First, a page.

27. To [Israel Williams], 25 August 1760

    28. To [Israel Williams], 21 January 1761

    29. To [William Bollan], 14 December 1761

    30. To [William Bollan], 11 January 1762

    31. To William Bollan, 6 March 1762

    32. To [William Bollan], 31 March 1762

    33. To [William Bollan], [23] April 1762

    34. To [William Bollan], 16 May 1762

    Thomas Hutchinson ceased to be acting governor on 2 August 1760 with the arrival of the new governor, Francis Bernard, who won the post more through the strength of his family connections than through his political acumen. Bernard experienced few difficulties in his previous tenure as governor of New Jersey, and he hoped to gather around him a broad-based political coalition as governor of Massachusetts, much as William Shirley did. He soon fell afoul of escalating jealousies between Hutchinson and the Otis family when he was forced to choose between Hutchinson and Colonel James Otis Sr. upon the death of Chief Justice Stephen Sewall in September 1760. Otis, the Speaker of the House, believed that both Shirley and Pownall had promised him the next vacancy on the Superior Court, but Bernard chose Hutchinson in the belief that he would enforce customs regulations more stringently. James Otis Jr., the advocate general of the vice-admiralty court, vowed to set the province “aflame” to avenge the slight to his father and resigned his position to make common cause with a group of disgruntled Boston merchants upset by new trade regulations. The series of legal challenges launched by Otis culminated with the famous case of the writs of assistance, which allowed customs officers to use general search warrants.

    Sir Francis Bernard, 1772. Hutchinson served Bernard loyally during the latter’s term as governor, but by the late 1760s, Hutchinson began to suspect that he might be able to manage the volatile political situation with greater finesse than Bernard. By John Singleton Copley. By permission of the Governing Body of Christ Church, Oxford.

    Hutchinson’s elevation to the chief justiceship in November 1760 offended many and not just because his lack of legal training rankled an increasingly professionalized Massachusetts bar; others found fault with the way his various offices (lieutenant governor, chief justice, and member of the Governor’s Council) blurred distinctions between the executive, judicial, and legislative branches of the Massachusetts government, concentrating power in one man. Despite his many offices, during the first year and a half of Bernard’s administration, Hutchinson was not able to block a bill making gold legal tender in Massachusetts or to save his old friend William Bollan from dismissal as parliamentary agent.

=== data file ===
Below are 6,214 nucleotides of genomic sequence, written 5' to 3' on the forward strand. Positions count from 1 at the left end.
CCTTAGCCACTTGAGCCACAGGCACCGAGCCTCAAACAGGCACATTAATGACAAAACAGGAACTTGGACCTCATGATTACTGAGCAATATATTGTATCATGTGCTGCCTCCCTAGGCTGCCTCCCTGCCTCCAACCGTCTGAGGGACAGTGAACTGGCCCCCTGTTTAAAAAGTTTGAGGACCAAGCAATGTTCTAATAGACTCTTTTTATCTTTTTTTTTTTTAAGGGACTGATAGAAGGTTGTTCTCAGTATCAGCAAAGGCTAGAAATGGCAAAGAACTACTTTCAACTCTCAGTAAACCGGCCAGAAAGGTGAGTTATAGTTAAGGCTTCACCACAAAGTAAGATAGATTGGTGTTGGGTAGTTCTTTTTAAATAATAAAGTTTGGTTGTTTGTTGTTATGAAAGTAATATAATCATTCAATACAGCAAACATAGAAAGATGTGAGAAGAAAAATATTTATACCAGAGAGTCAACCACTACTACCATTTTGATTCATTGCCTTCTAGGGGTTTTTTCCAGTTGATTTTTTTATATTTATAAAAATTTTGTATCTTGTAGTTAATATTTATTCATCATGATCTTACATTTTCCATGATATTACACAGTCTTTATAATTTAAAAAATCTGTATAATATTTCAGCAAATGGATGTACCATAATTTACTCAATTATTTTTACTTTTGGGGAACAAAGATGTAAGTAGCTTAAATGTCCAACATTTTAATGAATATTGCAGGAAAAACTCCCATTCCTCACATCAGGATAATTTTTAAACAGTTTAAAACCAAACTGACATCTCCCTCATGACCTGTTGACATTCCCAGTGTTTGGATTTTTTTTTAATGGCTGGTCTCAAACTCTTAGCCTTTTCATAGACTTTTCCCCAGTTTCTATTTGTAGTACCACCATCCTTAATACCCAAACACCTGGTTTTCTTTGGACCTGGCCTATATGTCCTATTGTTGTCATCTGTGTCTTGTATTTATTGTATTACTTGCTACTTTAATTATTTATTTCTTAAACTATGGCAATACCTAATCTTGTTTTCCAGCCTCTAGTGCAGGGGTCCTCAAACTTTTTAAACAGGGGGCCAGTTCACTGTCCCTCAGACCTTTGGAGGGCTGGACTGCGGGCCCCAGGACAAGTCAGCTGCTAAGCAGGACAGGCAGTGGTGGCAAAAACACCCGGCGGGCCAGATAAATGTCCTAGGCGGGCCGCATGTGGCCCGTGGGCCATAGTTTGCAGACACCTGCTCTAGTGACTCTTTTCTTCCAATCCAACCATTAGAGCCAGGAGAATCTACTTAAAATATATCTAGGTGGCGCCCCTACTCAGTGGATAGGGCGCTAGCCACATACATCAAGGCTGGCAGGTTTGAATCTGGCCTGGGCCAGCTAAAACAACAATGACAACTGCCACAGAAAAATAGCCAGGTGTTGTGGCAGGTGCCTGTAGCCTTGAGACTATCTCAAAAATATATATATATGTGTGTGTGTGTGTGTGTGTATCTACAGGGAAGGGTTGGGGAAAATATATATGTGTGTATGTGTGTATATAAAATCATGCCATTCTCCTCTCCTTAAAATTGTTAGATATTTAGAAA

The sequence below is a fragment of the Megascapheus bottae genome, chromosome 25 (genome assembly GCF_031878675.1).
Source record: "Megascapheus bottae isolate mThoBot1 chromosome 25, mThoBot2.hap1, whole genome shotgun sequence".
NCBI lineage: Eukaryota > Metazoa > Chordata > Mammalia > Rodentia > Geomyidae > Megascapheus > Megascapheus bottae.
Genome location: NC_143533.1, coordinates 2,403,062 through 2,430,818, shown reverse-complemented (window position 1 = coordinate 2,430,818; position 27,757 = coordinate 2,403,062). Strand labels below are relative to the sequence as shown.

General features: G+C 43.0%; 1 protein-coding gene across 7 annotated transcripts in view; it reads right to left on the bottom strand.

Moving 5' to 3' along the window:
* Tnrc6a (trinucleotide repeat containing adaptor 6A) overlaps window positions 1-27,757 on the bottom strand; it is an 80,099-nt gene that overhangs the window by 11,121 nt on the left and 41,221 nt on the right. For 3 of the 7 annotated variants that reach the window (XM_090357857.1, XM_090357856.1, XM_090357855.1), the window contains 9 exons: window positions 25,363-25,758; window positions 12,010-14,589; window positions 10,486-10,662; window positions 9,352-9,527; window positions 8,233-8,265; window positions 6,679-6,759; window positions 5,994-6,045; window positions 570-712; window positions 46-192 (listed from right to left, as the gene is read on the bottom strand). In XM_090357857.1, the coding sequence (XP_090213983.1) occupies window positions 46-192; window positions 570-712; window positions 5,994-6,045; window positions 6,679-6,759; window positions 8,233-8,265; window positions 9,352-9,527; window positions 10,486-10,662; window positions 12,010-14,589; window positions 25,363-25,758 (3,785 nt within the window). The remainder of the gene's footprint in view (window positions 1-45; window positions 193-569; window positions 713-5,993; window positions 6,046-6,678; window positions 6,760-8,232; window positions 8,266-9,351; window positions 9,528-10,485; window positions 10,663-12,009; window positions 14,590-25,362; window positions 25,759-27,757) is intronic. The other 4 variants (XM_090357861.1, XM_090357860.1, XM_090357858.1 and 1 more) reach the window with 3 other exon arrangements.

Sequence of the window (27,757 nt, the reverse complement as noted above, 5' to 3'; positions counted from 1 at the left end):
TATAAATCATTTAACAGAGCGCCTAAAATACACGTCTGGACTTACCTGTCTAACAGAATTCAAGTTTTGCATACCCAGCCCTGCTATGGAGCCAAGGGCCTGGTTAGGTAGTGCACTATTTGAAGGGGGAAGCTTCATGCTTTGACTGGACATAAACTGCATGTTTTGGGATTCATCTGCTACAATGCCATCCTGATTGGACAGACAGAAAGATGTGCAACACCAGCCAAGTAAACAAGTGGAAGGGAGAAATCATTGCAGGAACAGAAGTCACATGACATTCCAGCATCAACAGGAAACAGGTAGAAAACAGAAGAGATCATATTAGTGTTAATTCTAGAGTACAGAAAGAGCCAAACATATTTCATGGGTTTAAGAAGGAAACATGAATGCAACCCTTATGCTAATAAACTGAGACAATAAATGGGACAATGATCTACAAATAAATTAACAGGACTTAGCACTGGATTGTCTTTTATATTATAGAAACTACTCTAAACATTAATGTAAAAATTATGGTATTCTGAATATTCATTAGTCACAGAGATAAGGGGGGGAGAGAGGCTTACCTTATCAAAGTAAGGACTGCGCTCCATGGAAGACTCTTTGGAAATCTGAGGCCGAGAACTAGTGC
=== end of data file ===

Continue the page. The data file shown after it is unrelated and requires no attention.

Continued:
27. To [Israel Williams]

    Boston 25. August 1760

    Dear Sir, I did not receive your Letter of the 12. until this minute which happens to be a leisure one and I dont know how to employ it better than in writing an Answer.1

    I thank you for your favorable opinion of my short Reign.2 If it was as unexceptionable as your prejudices lead you to think, ^yet^ there really is no great matter in it. In our ordinary ^publick^ Affairs nothing is requisite but an honest intention & a good look out to see that every Affair is steered in its proper Channel. Shifting of Courses & frequent projections of new Schemes are as pernicious in Government as in Trade.

    It will not be saying a great deal to tell you that we have not made a bad exchange. I have had but little time to make a Judgment, and I think it not prudent for me to insert my self further than the ^Govr.^ requires it, and I have avoided & shall avoid giving him Characters of Men. If he be a wise man he will suspend his Judgment of Men, I mean as far as may be, until he can settle it either from a personal acquaintance with them or else, which is the next best way of doing it, from their general Characters. If he has shewn any greater Regard to T_ng & his adherents than to other persons it is not generally known.3 It is no small disadvantage to them that the Speaker & so many of the principal members of the House dislike them,4 and he will be convinced that at least for this year he will not want them.

    I find him mentioning many Facts from time to time which he receivd from Mr Pownall among others the great usefulness of Br___le,5 but he is so prudent as to conceal any bad Characters. He received strong prejudices in favour of the Castle and intends to reside there the rest of the Summer.6 If he should find people disliked it, I hope he would not continue it, but by his plan of large Garrison &c. it looks at present as if he always designd a Summer Residence there. His Lady is extremely captivated with it.7

    I fancy the Court will not sit again until towards Winter unless some unexpected Event should occasion it.8 I am Sir Your affectionate humble Servant,

    Tho Hutchinson

    RC (Massachusetts Historical Society, Israel Williams Papers); unaddressed.

    28. To [Israel Williams]

    Boston 21. January 1761

    Dear Sir, I thank you for your several favours which I have been answering from day to day but neglected and need your excuse. The Letter to the Speaker I never delivered and communicated only to Colonel Worthington for advice and he agreed with me that as no mention had been made nor was like to be made concerning your affair it was best to say nothing about it.1 I keep the letter & other papers by me that when you come to town you may make use of them if you find it necessary.

    We are all in a flame at Court. Providence has sent the Small pox into several families which alarm the members & they are all of a sudden for rising which will stop the progress of this flame a little while but I fear not extinguish it.